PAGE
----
In 1945, the limits of medical knowledge were thus only two: how to cure cancer, and what to do about atherosclerosis. Today, we finally discover that sleep has a lot to do with the circulation of spinal fluid through the brain, which sounds about as advanced as Harvey's discovery of the circulation of blood in 1642. This year it became possible to see that protein synthesis is like a zipper in thousands of ribosome molecules inside zillions of cells inside you, me, Eucalyptus leaves, and dinosaur bones. Since cellular chemistry is pretty much protein chemistry, the potential for drug synthesis, to say nothing of understanding cell activities, is immense. I have had a reasonable acquaintance with a couple of dozen Nobel Prize winners, and mostly I don't know what they are talking about. The point is this: right now, it is practically impossible to know how much more there is to know, and therefore what discoveries are possible in the next twenty-five to fifty years. My pathology professor was obviously pitifully ignorant in 1945 about what lay ahead, and we haven't even cured cancer yet. How long it will take for a lot of billionaires to be created after they discovered a cure for something, isn't known and isn't knowable. But God bless them all, because the money they will save us in the cost of medical care, simply staggers the mind. Who will care about the cost of health insurance, when every disease the present generation of medical students will learn about, has disappeared? On the other hand, perhaps the scientific opportunities which are uncovered will trivialize the new pharmaceuticals of only seven years ago, which are half of the drugs presently in use. As long as the music keeps playing, we will have to keep dancing and hope for the best.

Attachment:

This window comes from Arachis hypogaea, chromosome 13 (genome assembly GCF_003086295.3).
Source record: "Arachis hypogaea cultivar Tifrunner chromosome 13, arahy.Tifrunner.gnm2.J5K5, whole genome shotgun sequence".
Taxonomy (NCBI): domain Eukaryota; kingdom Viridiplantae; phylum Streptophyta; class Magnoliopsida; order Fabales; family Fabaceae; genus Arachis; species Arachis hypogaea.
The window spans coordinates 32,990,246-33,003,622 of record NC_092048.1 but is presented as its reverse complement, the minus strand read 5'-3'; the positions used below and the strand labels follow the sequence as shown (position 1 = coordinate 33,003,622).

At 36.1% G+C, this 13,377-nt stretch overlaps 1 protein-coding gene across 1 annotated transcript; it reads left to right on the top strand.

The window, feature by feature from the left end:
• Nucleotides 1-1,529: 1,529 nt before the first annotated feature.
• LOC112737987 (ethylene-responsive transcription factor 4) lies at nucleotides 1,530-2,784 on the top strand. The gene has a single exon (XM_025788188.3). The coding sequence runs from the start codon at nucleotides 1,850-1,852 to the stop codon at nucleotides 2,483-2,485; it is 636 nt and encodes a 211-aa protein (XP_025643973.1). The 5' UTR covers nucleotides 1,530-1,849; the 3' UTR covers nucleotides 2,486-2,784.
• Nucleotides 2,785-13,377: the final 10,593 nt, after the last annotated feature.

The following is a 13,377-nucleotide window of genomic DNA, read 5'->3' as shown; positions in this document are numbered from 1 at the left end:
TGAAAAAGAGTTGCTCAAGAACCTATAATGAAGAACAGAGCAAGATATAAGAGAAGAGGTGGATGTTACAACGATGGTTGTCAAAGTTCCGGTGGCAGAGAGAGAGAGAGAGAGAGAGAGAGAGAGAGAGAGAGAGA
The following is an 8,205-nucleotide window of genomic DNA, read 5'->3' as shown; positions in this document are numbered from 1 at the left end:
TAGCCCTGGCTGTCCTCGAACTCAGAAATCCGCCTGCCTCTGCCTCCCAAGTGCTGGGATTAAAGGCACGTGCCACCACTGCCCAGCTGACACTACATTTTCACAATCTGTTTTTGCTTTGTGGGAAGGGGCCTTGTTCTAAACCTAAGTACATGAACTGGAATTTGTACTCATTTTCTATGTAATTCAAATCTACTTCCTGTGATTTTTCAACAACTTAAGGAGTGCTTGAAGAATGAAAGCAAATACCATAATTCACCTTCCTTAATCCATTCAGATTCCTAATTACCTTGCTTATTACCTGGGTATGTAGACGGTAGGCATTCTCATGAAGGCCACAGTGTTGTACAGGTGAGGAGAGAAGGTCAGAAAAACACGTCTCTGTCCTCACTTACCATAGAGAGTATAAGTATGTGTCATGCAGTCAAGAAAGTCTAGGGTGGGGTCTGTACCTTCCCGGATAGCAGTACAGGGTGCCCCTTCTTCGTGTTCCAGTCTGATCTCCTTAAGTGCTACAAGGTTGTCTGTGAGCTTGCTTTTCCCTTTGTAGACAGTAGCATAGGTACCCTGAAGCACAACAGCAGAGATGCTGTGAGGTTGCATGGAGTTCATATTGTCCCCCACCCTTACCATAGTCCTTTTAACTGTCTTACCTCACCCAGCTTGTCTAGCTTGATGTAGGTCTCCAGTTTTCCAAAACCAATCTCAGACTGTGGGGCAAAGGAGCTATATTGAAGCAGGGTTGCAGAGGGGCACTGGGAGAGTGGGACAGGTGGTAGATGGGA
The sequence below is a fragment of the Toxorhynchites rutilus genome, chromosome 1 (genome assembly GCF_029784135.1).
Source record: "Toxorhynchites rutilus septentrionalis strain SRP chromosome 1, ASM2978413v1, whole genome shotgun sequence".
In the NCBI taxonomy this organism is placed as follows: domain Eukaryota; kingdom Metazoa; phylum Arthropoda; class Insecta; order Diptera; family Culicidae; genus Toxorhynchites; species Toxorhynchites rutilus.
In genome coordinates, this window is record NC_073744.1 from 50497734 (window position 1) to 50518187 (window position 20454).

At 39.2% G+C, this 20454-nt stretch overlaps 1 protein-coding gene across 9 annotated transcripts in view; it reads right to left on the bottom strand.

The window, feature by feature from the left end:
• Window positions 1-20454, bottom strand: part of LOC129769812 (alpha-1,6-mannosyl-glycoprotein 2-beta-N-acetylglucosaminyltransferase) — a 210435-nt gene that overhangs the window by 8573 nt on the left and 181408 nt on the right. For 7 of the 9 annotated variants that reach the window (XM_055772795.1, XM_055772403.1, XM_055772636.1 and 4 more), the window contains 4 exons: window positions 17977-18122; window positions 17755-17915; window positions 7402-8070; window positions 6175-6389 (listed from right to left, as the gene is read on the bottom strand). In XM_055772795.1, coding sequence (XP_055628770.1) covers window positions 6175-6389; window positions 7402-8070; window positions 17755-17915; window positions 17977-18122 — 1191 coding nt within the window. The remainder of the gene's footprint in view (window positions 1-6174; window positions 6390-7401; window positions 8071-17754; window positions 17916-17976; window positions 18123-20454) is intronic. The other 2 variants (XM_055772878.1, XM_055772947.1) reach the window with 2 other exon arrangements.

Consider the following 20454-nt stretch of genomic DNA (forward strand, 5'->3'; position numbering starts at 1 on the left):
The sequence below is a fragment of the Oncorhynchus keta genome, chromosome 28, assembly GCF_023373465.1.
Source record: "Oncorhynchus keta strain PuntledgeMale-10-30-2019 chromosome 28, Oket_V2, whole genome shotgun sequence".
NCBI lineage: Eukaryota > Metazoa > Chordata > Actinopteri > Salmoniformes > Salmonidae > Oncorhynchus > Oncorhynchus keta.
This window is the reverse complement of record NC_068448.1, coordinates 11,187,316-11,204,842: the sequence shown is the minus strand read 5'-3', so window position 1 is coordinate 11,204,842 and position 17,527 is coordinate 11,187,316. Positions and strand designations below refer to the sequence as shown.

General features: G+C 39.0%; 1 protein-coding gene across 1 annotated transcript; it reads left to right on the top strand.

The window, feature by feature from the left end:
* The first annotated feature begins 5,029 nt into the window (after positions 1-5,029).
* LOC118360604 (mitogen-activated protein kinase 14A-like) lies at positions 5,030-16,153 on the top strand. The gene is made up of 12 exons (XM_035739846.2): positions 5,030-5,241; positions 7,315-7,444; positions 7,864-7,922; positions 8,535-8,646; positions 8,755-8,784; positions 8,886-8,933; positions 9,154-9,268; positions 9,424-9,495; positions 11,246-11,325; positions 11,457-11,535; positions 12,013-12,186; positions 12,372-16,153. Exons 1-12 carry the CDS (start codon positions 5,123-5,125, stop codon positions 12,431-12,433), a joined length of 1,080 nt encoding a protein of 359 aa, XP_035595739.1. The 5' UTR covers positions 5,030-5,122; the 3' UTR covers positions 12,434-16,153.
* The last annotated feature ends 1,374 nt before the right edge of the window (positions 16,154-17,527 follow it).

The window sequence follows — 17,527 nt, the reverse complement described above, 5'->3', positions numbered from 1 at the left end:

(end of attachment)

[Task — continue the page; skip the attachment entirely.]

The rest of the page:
Originally published: Sunday, June 15, 2014; most-recently modified: Thursday, May 02, 2019